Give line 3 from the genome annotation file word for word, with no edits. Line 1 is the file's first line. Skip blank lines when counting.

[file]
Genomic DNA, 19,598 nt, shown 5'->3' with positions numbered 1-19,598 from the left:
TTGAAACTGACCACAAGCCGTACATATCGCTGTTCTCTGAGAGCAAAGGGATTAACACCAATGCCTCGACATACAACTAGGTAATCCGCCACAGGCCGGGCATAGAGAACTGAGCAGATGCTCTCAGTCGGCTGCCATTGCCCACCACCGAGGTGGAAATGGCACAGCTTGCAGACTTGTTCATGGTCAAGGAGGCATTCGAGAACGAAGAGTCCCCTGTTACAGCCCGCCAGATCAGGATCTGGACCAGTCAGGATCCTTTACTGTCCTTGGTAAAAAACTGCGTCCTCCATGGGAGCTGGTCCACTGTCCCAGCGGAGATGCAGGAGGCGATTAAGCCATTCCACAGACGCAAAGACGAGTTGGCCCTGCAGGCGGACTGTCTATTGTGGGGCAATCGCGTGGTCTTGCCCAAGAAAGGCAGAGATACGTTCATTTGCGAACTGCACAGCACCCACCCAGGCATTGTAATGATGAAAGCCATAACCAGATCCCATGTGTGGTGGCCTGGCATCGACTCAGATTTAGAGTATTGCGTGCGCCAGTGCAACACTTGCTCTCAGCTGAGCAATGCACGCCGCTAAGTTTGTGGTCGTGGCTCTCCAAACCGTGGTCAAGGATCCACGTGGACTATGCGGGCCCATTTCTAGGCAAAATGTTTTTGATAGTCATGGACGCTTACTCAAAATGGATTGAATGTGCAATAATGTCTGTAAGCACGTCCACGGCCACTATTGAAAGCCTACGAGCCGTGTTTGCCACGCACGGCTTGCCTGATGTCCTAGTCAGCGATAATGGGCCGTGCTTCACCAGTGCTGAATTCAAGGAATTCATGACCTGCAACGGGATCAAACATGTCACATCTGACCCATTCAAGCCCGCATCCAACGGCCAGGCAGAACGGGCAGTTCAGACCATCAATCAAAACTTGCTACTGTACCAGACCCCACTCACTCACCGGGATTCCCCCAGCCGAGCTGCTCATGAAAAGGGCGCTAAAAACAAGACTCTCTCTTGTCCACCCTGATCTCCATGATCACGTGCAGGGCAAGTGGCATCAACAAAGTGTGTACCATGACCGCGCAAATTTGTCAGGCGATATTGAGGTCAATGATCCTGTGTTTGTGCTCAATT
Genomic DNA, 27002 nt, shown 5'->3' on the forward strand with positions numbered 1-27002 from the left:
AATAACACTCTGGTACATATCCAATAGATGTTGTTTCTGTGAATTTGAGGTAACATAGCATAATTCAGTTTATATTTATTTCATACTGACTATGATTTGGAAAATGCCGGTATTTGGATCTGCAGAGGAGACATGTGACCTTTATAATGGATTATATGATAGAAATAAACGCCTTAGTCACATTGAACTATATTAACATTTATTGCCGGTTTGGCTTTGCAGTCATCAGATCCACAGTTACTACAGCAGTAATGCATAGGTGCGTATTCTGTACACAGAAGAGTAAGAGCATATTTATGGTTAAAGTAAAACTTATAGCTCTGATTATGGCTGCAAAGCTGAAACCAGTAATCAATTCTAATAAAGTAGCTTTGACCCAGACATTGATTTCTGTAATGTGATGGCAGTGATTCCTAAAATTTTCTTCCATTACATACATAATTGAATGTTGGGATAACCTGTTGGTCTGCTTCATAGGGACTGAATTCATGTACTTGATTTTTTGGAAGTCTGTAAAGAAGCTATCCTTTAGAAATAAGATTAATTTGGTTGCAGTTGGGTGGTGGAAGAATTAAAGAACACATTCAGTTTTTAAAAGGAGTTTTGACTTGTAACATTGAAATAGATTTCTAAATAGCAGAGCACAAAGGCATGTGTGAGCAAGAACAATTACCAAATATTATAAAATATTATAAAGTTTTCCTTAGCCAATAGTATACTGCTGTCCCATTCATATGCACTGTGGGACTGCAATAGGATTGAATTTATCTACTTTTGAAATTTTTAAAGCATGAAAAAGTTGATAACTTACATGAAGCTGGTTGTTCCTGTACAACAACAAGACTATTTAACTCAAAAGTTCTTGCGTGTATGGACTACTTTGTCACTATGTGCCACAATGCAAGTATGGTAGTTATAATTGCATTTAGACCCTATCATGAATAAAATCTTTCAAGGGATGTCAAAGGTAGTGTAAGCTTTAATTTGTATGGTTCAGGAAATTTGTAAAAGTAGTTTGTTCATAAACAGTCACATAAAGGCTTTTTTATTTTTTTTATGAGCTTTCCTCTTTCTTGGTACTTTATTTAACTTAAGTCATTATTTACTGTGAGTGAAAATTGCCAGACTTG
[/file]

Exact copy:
Genomic DNA, 27002 nt, shown 5'->3' on the forward strand with positions numbered 1-27002 from the left: